St. Augustine Grass Disease
St. Augustine grass (Stenotaphrum secundatum) offers a lush green to bluish-green color in hot, humid areas. The grass tolerates both salt spray and shade well, which makes it suited to coastal regions. Unfortunately, the grass is not drought tolerant and will quickly turn brown without adequate irrigation or rainfall. The grass also suffers from numerous diseases which can be difficult to treat.
Types of Diseases
St. Augustine grass is often afflicted by brown patch fungus (Rhizoctonia spp.) and gray leaf spot fungus (Pyricularia grisea). Both diseases cause the grass to appear unsightly. The growth of the grass blades will become stunted and deformed. Gray leaf spot (Pyricularia grisea) will kill large sections of the lawn if left untreated. Irregular circles of complete lawn death occurs over time.
St. Augustine lawns affected by brown patch will develop spotting on the grass blades that appear brown with a darker circle around the margin. The fungus is seen on grass growing in the shade, predominately. The blades often rot and discolor near the soil's surface. Gray leaf spot produces gray spotting with a dark or black margin on the grass blades. The circles become larger as the fungus grows.
During the summer, gray leaf spot fungus often kills large patches of St. Augustine. The fungus enjoys a humidity range that is greater then 95 percent, according to the University of Florida. The high humidity allows the fungus to flourish because the grass remains wet for an extended time. In the spring and fall, brown patch fungus grows well in temperatures that range from 70 to 90 degrees F, according to the Texas A&M University.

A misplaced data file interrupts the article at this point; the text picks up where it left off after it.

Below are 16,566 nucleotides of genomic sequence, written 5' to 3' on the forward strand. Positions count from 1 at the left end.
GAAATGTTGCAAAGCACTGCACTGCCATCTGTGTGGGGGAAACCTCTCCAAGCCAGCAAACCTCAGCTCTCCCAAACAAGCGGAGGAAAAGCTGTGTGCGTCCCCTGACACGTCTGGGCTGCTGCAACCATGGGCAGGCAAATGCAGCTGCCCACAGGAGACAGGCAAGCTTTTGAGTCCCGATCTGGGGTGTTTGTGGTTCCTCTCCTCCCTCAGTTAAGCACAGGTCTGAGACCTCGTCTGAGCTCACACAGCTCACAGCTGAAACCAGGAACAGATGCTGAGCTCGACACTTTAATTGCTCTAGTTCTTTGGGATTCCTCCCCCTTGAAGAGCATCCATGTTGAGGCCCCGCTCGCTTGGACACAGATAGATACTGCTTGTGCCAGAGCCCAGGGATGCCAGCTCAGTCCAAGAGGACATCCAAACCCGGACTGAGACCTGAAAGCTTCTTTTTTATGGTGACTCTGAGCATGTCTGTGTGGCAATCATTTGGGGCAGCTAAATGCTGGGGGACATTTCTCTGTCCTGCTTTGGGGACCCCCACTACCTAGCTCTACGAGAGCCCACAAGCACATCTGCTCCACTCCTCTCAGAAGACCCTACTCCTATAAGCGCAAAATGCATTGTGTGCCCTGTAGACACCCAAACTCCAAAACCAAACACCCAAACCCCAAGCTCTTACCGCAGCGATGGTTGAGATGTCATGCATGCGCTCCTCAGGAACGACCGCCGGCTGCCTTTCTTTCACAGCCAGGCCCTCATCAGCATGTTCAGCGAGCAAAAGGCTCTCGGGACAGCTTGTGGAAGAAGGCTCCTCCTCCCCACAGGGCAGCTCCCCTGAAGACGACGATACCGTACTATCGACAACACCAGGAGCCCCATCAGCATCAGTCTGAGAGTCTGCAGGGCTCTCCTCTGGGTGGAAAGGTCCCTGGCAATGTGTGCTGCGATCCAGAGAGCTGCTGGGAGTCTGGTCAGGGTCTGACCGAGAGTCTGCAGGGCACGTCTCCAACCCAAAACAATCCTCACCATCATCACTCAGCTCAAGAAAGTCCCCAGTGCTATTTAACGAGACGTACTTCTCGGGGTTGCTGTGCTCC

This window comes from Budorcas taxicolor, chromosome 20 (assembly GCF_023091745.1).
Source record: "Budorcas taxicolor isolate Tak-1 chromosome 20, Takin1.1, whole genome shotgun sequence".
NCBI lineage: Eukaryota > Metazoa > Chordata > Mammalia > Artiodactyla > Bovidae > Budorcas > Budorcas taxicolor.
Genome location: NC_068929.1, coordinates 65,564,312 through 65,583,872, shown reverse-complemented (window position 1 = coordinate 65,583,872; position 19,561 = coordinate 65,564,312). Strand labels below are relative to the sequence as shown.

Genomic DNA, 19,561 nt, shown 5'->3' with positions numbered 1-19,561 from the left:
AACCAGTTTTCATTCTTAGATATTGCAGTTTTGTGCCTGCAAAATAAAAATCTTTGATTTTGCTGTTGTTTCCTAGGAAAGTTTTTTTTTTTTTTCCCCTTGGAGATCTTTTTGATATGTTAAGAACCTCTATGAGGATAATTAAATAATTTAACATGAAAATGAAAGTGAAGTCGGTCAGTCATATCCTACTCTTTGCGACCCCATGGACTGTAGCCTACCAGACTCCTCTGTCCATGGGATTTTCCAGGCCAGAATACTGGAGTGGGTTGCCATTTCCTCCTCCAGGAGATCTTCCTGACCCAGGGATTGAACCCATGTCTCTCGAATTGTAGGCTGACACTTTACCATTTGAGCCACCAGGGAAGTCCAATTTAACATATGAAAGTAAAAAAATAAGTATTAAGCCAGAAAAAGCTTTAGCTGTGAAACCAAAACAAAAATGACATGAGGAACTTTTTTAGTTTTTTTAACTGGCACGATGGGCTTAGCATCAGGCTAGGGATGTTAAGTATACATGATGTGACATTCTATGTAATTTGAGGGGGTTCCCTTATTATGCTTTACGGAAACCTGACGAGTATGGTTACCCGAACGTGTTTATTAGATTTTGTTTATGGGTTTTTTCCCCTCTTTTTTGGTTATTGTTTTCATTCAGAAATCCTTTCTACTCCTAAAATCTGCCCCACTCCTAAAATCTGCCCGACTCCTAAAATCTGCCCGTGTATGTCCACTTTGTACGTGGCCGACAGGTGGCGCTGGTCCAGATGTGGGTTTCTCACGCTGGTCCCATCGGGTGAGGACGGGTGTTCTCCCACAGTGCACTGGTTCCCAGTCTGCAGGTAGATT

Treatment and Prevention
Fungicides such as propiconazole, triadimefon, myclobutanil and PCNB help to control brown patch and gray leaf spot. They also work as a preventative when applied on a regular schedule.
Over fertilizing St. Augustine grass with nitrogen-rich fertilizers makes the grass susceptible to both gray leaf spot and brown patch. The nitrogen encourages the grass to produce young, tender shoots The lush foliage is the perfect breeding ground for the fungus. Both brown patch and gray leaf spot fungus quickly establish themselves on the young growth, notes Texas A&M University
St. Augustine grass that is allowed to become infected with fungal diseases will gradually lose its vigor and perish. Large dead areas will appear in the lawn. Left to progress with no treatment, the grass will often need to be replanted because there will be no hope of saving the existing lawn. Prompt prevention and treatment will significantly help the lawn maintain its overall health and green looks.